SRJC Course Outlines

2/22/2024 7:22:25 PMAJ 56 Course Outline as of Fall 2008

Changed Course

Discipline and Nbr:  AJ 56Title:  CRIM JUSTICE IN SOCIETY  
Full Title:  Crime and Criminal Justice in Society
Last Reviewed:2/12/2018

UnitsCourse Hours per Week Nbr of WeeksCourse Hours Total
Maximum3.00Lecture Scheduled3.0017.5 max.Lecture Scheduled52.50
Minimum3.00Lab Scheduled017.5 min.Lab Scheduled0
 Contact DHR0 Contact DHR0
 Contact Total3.00 Contact Total52.50
 Non-contact DHR0 Non-contact DHR Total0

 Total Out of Class Hours:  105.00Total Student Learning Hours: 157.50 

Title 5 Category:  AA Degree Applicable
Grading:  Grade or P/NP
Repeatability:  00 - Two Repeats if Grade was D, F, NC, or NP
Also Listed As: 

Catalog Description:
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A critical examination of the nature and extent of crime in contemporary society and the social, legal and political responses to criminal and delinquent behavior.  


Recommended Preparation:
Elibility for ENGL 100 or ESL 100

Limits on Enrollment:

Schedule of Classes Information
Description: Untitled document
A critical examination of the nature and extent of crime in contemporary society and the social, legal and political responses to criminal and delinquent behavior.  
(Grade or P/NP)

Recommended:Elibility for ENGL 100 or ESL 100
Limits on Enrollment:
Transfer Credit:CSU;
Repeatability:00 - Two Repeats if Grade was D, F, NC, or NP


Associate Degree:Effective:Spring 1994
Social and Behavioral Sciences
CSU GE:Transfer Area Effective:Inactive:
 DSocial ScienceFall 1995
 D0Sociology and Criminology  
IGETC:Transfer Area Effective:Inactive:
CSU Transfer:TransferableEffective:Spring 1994Inactive:
UC Transfer:Effective:Inactive:
 CID Descriptor: SOCI 160 Introduction to Crime SRJC Equivalent Course(s): AJ56

Certificate/Major Applicable: Both Certificate and Major Applicable


Outcomes and Objectives:
At the conclusion of this course, the student should be able to:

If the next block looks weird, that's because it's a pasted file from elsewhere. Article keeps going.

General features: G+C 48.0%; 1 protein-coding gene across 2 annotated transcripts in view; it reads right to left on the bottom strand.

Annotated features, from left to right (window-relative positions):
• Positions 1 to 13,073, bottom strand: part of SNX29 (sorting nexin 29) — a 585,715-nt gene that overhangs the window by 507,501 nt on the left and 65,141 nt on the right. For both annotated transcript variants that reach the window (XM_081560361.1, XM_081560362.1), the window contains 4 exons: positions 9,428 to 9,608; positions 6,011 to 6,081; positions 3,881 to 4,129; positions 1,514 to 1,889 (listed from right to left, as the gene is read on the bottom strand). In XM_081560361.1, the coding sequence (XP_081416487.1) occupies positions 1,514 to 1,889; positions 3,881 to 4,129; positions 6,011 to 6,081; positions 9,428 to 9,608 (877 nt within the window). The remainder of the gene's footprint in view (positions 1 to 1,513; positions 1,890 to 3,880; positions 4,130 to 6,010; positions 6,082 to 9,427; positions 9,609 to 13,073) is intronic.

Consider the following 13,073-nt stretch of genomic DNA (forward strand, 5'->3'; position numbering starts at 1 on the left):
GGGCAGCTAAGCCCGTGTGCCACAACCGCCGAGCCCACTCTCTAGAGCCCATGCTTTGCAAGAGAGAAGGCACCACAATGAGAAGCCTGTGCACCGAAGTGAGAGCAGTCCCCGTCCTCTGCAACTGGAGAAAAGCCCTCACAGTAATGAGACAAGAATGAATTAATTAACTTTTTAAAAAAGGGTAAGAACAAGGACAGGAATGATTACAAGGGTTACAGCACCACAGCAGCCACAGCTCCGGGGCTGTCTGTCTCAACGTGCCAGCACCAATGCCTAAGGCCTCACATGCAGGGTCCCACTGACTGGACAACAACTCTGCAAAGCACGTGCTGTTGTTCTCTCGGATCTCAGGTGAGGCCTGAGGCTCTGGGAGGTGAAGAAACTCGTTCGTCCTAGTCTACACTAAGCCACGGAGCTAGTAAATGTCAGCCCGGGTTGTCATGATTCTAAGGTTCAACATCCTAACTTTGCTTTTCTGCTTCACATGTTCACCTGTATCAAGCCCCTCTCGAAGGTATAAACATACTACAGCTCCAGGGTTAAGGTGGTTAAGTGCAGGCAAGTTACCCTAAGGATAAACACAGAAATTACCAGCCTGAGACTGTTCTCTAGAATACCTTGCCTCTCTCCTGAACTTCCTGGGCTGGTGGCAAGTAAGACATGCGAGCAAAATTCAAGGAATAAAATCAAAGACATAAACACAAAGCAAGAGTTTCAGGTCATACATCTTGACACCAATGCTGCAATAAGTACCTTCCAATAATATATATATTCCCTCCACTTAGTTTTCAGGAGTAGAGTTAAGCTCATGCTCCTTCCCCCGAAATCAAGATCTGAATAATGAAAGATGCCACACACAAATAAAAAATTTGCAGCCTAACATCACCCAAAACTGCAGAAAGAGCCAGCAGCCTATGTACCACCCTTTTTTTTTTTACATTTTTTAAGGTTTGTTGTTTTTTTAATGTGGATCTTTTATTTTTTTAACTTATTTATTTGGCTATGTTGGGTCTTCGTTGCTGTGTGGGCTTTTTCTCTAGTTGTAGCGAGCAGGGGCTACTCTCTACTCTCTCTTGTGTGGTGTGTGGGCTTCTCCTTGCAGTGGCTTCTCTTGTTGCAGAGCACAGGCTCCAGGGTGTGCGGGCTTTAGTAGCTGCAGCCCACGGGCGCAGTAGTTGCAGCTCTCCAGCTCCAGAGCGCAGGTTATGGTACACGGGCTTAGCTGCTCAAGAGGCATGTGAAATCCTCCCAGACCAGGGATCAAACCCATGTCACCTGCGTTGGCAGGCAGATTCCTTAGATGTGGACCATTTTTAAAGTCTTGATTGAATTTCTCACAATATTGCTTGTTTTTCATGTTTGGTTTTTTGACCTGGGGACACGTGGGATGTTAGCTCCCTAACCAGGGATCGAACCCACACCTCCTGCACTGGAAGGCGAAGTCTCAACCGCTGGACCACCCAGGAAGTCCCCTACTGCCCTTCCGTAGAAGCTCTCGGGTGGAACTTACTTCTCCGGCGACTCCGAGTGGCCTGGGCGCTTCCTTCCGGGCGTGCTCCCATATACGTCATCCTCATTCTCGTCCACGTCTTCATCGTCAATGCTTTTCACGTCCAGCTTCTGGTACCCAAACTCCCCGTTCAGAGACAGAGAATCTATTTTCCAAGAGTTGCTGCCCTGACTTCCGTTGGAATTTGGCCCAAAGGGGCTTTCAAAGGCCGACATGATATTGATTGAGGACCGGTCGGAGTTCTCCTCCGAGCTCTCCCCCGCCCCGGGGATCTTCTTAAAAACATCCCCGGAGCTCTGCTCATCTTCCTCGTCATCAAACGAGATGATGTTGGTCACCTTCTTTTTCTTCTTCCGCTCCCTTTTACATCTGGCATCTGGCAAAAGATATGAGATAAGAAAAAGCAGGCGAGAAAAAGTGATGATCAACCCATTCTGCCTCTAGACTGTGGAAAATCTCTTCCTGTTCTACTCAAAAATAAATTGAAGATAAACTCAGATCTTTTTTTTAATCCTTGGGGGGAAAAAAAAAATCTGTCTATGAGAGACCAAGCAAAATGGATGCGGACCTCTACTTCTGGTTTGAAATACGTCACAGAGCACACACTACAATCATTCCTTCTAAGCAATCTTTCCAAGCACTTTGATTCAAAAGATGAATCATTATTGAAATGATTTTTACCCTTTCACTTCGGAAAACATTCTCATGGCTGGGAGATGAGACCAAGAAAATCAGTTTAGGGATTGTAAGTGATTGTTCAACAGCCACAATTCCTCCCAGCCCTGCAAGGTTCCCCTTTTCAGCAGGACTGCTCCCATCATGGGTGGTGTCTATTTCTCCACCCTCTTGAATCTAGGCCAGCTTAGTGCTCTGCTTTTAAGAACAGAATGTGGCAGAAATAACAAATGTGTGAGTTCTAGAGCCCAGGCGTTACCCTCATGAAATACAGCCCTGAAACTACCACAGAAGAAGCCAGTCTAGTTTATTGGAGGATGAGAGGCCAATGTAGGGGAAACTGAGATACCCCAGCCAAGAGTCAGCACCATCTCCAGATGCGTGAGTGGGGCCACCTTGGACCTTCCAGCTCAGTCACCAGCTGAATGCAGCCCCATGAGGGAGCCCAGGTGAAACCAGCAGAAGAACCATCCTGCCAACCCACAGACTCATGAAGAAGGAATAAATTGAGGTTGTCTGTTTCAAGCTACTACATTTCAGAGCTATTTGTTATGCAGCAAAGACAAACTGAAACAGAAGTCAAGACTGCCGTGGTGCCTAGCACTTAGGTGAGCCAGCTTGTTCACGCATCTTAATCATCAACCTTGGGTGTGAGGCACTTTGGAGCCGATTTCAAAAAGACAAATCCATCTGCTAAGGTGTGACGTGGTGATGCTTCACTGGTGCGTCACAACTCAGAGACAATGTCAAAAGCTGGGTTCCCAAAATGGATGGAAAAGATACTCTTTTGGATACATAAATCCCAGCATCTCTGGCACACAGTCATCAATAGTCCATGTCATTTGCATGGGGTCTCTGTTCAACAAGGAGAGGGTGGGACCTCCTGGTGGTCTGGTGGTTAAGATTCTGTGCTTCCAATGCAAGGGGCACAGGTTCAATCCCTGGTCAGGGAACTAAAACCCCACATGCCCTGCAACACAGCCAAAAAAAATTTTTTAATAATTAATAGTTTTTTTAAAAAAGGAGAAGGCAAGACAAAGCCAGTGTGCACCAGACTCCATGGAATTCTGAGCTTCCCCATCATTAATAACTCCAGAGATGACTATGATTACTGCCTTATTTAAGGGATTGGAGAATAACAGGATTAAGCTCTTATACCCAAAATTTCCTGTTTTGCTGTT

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Upon completion of this course, the student will be able to:
1. Critique the social and political
responses to crime.
2. Describe the concepts of criminology, victimology, and penology and
their relationship to crime and justice in society.
3. Assess selected theories of criminology and apply the methods of
inquiry of the social and behavioral sciences to administration of
4. Evaluate critical issues relating to crime and justice in society.
5. Categorize criminogenic factors, including biological, physical,
psychological, crime as learned behavior, sociological, control theory,
and environmental explanations for the occurrence of crime.
6. Evaluate key responses to crime and criminal behavior by law
7. Identify the principal criminal justice agencies within the criminal
justice system.  

Topics and Scope
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I.  Crime:  Its Nature and Scope
   A.  Purpose of criminal law
   B.  Definition of a crime
   C.  Public perception of crime/visible crime
   D.  Measurement of crime (Uniform Crime Reports and National Crime
       Victimization Survey)
   E.  Cyclical nature of crime statistics
   F.  Dark figure of crime
   G.  Reasons why crime is not reported
       1. Fear
       2. Perception of justice system
       3. Cultural considerations
       4. Apathy/Victim precipitation
   H. Cultural considerations
   I. Victimology
II. Theories of criminology
   A. Application of the methods of inquiry of the social and behavioral
sciences to administration of justice